You can combine the previous remedy – menthol – and increased humidity by adding a few drops of menthol oil to a bowl of freshly boiled water, draping a towel over your head, and leaning over the bowl to make your own menthol steam bath.
While salt water gargles are often considered for a sore throat, they have plenty of benefits in managing a nagging cough as well. It helps to clear away irritants that might be lingering in your throat and any excess mucus that has built up.
Similarly, using a neti pot to irrigate your nasal passages27 can also soothe inflammatory passages, which could be a primary cause of your cough. Typically you should do this at least three to four times a day to observe any changes.
You must clean all nasal irrigation equipment after every use. Otherwise, bacteria may develop and you may be giving yourself an infection instead of helping to clear one. Microwaving and Milton’s sterilizing solution28 are recommended methods.
While there are many in-the-moment remedies for a cough that you can try within the comforts of your home, there are also some simple modifications to daily habits which you can make to reduce your likelihood of a persistent nagging cough.
Exercising and eating healthily also improve your immune system. This will lower your risk of developing infections that could be causing a cough.
Additionally, exercising helps to improve diaphragm and intercostal rib muscle strength, which are crucial respiratory muscles. Certain asanas of yoga have also shown benefits for those who have mild coughs.
Gastroesophageal acid reflux (GERD) accounts for about 40% of chronic cough.31 Triggers for this type of cough are often difficult to tease out, primarily because coughs are not frequently attributed to underlying gastric complaints.
Being overweight and not following a healthy diet is one of the primary triggers for GERD.
Cigarette smoke, second-hand smoke, and/or constant exposure to pollutants can aggravate a cough. Smoking is also linked as a risk factor34 for developing COPD (chronic obstructive pulmonary disease) and chronic bronchitis, frequent causes of long-term cough. Not to mention lung and other cancers.
As soon as you quit smoking your lungs begin to recover.35 For many previous smokers, coughing usually reduces. Kicking the habit also has numerous other benefits, like improving your exercise tolerance and reducing your risk of developing heart disease and cancers.
Certain techniques have been studied36 to assist with decreasing the frequency of nagging coughs. While the initial methods to manage a cough are often with medications, chronic and especially refractory coughs might require alternative methods of management. One such method is cough suppression therapy (CST).37
Behavioral CST is a technique that you can learn with the help of a speech therapist. As part of this technique, you employ more mindful breathing practices every time you feel like you are going to cough. Focus is shifted away from the cough to more rapid breathing practices. Airflow sounds, swallowing, and even eating cough drops are other distractors that you can use to minimize coughing.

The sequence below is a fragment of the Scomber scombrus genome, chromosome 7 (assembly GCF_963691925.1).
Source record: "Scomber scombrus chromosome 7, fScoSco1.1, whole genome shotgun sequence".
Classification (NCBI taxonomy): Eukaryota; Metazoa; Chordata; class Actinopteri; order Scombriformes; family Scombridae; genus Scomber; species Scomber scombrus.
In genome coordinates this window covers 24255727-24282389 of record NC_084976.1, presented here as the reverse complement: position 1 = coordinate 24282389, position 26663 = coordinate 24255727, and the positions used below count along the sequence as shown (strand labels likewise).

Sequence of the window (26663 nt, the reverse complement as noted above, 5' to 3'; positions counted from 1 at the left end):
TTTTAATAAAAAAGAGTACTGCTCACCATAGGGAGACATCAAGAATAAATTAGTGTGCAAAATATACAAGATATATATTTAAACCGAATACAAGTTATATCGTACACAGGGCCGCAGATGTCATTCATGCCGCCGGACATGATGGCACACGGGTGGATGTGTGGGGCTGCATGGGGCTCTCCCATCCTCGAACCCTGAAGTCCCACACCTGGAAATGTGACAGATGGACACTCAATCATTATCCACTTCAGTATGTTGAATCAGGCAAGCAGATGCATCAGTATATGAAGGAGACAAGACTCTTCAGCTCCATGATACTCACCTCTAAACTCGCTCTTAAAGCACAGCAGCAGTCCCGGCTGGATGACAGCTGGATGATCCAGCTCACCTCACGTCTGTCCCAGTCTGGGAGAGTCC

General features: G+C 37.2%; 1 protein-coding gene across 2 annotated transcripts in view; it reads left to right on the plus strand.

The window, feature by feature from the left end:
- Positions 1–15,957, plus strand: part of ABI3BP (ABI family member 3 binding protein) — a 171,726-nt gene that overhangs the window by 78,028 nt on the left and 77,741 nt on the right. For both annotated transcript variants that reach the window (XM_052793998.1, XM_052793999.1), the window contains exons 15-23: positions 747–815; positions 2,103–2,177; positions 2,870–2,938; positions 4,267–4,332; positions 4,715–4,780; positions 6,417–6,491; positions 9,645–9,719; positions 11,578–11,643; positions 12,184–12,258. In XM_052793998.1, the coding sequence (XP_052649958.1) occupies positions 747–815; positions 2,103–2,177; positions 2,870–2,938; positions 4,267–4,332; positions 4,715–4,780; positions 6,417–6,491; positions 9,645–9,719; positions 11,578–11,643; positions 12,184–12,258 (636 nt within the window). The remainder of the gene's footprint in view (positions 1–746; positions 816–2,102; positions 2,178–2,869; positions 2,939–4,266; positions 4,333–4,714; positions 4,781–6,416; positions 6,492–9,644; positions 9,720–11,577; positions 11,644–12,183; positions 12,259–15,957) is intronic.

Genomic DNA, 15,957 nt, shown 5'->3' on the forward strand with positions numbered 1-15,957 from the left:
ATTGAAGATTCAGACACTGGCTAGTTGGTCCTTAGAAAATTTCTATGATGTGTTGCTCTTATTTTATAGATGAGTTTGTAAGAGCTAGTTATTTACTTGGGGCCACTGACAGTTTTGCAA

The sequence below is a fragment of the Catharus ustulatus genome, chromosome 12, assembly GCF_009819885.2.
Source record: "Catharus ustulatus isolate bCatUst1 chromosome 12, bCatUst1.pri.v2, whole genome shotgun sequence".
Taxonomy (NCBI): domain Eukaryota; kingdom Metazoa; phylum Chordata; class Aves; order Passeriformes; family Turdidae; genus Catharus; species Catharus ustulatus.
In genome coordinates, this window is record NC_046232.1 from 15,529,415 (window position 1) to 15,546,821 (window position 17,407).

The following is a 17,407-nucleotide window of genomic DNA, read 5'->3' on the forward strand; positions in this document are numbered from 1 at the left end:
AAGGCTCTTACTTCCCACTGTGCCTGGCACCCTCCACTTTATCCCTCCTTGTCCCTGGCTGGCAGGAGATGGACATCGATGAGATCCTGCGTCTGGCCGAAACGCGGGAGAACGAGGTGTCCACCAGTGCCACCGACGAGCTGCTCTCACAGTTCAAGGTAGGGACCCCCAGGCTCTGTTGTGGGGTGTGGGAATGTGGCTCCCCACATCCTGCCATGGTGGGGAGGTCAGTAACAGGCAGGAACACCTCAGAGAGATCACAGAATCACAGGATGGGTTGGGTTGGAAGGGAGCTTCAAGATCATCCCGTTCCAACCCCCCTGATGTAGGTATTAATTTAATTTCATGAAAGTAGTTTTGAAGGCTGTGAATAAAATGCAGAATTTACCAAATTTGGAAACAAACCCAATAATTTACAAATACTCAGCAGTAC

Initial attempts at CST will be with your speech or pulmonary therapist. They will monitor the manner in which you are suppressing your cough. You will also be exposed to potential cough stimuli and observed for your ability to control your cough.
It is difficult to curb a cough without actually understanding what the underlying cause for it might be.
While infection is the most common cause of a cough, only a few infections have specific therapies that work in reducing their symptoms, including the cough. Even viral and bacterial infections are primarily treated with rest, fluids, and supplementary medications like cough syrups.
Luckily, simple treatments and home remedies often work well to soothe the effects of a persistent cough. They go well with any medication that the doctor prescribed to you to ease soreness and fatigue that can result from a lot of coughing.
A cough that lasts for more than eight weeks in adults and four weeks in children is chronic. It may be a sign of something underlying such as GERD or asthma. However, there are several cases where a chronic cough has no known causes, which makes managing it even more difficult. Therefore, it is always important to consult with your healthcare provider for coughs that linger.
Tracking your cough is a great way to understand your cough and how it changes over time. Along with coughs, logging any symptoms coinciding with the cough can help narrow down a specific cause. Often coughs change with the time of the day, as well as the duration of illness. These patterns will help you manage your cough more effectively and take control over it.
Michelle is a healthcare consultant and content creator with over six years of experience in the FemTech space. She contributes extensively to health forums, especially those centered on enabling wellness, advancing digital health, and FemTech solutions. She loves classic rock music, reading classic literature, and finding new spots in town for good food and some chai.